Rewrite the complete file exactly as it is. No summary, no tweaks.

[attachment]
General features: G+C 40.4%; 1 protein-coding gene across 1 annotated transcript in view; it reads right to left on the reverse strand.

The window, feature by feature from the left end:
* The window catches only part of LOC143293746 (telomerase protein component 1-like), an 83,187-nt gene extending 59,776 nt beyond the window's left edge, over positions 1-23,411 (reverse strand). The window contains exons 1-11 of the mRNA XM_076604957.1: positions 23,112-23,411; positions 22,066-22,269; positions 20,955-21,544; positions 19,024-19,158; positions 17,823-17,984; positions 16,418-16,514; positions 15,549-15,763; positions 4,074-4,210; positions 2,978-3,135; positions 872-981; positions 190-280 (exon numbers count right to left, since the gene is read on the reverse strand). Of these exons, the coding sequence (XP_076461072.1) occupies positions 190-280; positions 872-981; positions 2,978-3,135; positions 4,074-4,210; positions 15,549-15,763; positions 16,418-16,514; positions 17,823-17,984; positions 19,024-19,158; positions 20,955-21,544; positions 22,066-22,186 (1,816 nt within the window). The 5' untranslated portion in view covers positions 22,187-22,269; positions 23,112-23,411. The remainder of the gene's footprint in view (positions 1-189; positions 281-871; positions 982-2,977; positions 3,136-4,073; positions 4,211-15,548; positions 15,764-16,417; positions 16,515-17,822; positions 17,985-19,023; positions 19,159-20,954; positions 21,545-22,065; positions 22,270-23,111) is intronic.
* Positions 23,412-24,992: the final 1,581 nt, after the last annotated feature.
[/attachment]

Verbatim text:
General features: G+C 40.4%; 1 protein-coding gene across 1 annotated transcript in view; it reads right to left on the reverse strand.

The window, feature by feature from the left end:
* The window catches only part of LOC143293746 (telomerase protein component 1-like), an 83,187-nt gene extending 59,776 nt beyond the window's left edge, over positions 1-23,411 (reverse strand). The window contains exons 1-11 of the mRNA XM_076604957.1: positions 23,112-23,411; positions 22,066-22,269; positions 20,955-21,544; positions 19,024-19,158; positions 17,823-17,984; positions 16,418-16,514; positions 15,549-15,763; positions 4,074-4,210; positions 2,978-3,135; positions 872-981; positions 190-280 (exon numbers count right to left, since the gene is read on the reverse strand). Of these exons, the coding sequence (XP_076461072.1) occupies positions 190-280; positions 872-981; positions 2,978-3,135; positions 4,074-4,210; positions 15,549-15,763; positions 16,418-16,514; positions 17,823-17,984; positions 19,024-19,158; positions 20,955-21,544; positions 22,066-22,186 (1,816 nt within the window). The 5' untranslated portion in view covers positions 22,187-22,269; positions 23,112-23,411. The remainder of the gene's footprint in view (positions 1-189; positions 281-871; positions 982-2,977; positions 3,136-4,073; positions 4,211-15,548; positions 15,764-16,417; positions 16,515-17,822; positions 17,985-19,023; positions 19,159-20,954; positions 21,545-22,065; positions 22,270-23,111) is intronic.
* Positions 23,412-24,992: the final 1,581 nt, after the last annotated feature.